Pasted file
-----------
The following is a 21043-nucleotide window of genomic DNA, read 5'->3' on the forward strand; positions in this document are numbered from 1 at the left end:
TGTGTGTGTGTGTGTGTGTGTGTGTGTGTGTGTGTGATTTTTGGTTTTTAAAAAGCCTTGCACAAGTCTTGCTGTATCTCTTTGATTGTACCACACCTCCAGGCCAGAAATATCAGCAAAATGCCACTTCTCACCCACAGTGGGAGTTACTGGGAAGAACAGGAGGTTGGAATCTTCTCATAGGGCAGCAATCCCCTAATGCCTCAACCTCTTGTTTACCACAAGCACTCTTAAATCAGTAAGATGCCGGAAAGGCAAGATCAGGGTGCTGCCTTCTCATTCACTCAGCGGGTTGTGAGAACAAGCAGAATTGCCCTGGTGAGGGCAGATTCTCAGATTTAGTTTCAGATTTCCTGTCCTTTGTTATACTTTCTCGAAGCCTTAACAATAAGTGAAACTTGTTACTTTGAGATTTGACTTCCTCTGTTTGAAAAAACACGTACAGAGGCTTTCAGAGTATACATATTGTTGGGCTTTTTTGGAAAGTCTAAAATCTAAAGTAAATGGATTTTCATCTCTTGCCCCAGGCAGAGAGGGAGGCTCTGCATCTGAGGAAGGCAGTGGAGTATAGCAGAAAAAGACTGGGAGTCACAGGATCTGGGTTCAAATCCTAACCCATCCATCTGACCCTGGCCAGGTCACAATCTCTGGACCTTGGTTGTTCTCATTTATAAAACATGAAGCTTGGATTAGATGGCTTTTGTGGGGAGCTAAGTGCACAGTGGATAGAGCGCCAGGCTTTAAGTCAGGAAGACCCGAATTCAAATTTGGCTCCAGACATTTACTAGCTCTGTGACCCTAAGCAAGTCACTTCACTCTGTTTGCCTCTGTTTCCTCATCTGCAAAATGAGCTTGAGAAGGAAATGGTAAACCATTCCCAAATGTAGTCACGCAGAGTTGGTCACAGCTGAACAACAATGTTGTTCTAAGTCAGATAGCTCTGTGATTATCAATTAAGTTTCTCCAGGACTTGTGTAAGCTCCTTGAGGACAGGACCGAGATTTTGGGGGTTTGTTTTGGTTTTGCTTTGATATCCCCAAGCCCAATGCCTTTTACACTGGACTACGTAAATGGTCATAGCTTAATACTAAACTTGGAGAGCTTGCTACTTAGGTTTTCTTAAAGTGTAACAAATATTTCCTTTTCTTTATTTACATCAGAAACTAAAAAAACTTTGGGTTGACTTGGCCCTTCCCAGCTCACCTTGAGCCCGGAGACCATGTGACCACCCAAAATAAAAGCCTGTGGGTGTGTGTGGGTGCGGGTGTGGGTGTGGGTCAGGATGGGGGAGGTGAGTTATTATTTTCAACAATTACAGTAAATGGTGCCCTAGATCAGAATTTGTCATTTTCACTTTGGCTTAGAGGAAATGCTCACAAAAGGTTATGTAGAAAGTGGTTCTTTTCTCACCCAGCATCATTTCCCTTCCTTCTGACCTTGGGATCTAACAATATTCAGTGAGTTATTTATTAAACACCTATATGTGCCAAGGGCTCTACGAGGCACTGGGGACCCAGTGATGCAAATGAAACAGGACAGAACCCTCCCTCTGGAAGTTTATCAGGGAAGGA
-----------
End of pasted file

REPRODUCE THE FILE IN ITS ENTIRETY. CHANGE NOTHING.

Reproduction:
The following is a 21043-nucleotide window of genomic DNA, read 5'->3' on the forward strand; positions in this document are numbered from 1 at the left end:
TGTGTGTGTGTGTGTGTGTGTGTGTGTGTGTGTGTGATTTTTGGTTTTTAAAAAGCCTTGCACAAGTCTTGCTGTATCTCTTTGATTGTACCACACCTCCAGGCCAGAAATATCAGCAAAATGCCACTTCTCACCCACAGTGGGAGTTACTGGGAAGAACAGGAGGTTGGAATCTTCTCATAGGGCAGCAATCCCCTAATGCCTCAACCTCTTGTTTACCACAAGCACTCTTAAATCAGTAAGATGCCGGAAAGGCAAGATCAGGGTGCTGCCTTCTCATTCACTCAGCGGGTTGTGAGAACAAGCAGAATTGCCCTGGTGAGGGCAGATTCTCAGATTTAGTTTCAGATTTCCTGTCCTTTGTTATACTTTCTCGAAGCCTTAACAATAAGTGAAACTTGTTACTTTGAGATTTGACTTCCTCTGTTTGAAAAAACACGTACAGAGGCTTTCAGAGTATACATATTGTTGGGCTTTTTTGGAAAGTCTAAAATCTAAAGTAAATGGATTTTCATCTCTTGCCCCAGGCAGAGAGGGAGGCTCTGCATCTGAGGAAGGCAGTGGAGTATAGCAGAAAAAGACTGGGAGTCACAGGATCTGGGTTCAAATCCTAACCCATCCATCTGACCCTGGCCAGGTCACAATCTCTGGACCTTGGTTGTTCTCATTTATAAAACATGAAGCTTGGATTAGATGGCTTTTGTGGGGAGCTAAGTGCACAGTGGATAGAGCGCCAGGCTTTAAGTCAGGAAGACCCGAATTCAAATTTGGCTCCAGACATTTACTAGCTCTGTGACCCTAAGCAAGTCACTTCACTCTGTTTGCCTCTGTTTCCTCATCTGCAAAATGAGCTTGAGAAGGAAATGGTAAACCATTCCCAAATGTAGTCACGCAGAGTTGGTCACAGCTGAACAACAATGTTGTTCTAAGTCAGATAGCTCTGTGATTATCAATTAAGTTTCTCCAGGACTTGTGTAAGCTCCTTGAGGACAGGACCGAGATTTTGGGGGTTTGTTTTGGTTTTGCTTTGATATCCCCAAGCCCAATGCCTTTTACACTGGACTACGTAAATGGTCATAGCTTAATACTAAACTTGGAGAGCTTGCTACTTAGGTTTTCTTAAAGTGTAACAAATATTTCCTTTTCTTTATTTACATCAGAAACTAAAAAAACTTTGGGTTGACTTGGCCCTTCCCAGCTCACCTTGAGCCCGGAGACCATGTGACCACCCAAAATAAAAGCCTGTGGGTGTGTGTGGGTGCGGGTGTGGGTGTGGGTCAGGATGGGGGAGGTGAGTTATTATTTTCAACAATTACAGTAAATGGTGCCCTAGATCAGAATTTGTCATTTTCACTTTGGCTTAGAGGAAATGCTCACAAAAGGTTATGTAGAAAGTGGTTCTTTTCTCACCCAGCATCATTTCCCTTCCTTCTGACCTTGGGATCTAACAATATTCAGTGAGTTATTTATTAAACACCTATATGTGCCAAGGGCTCTACGAGGCACTGGGGACCCAGTGATGCAAATGAAACAGGACAGAACCCTCCCTCTGGAAGTTTATCAGGGAAGGA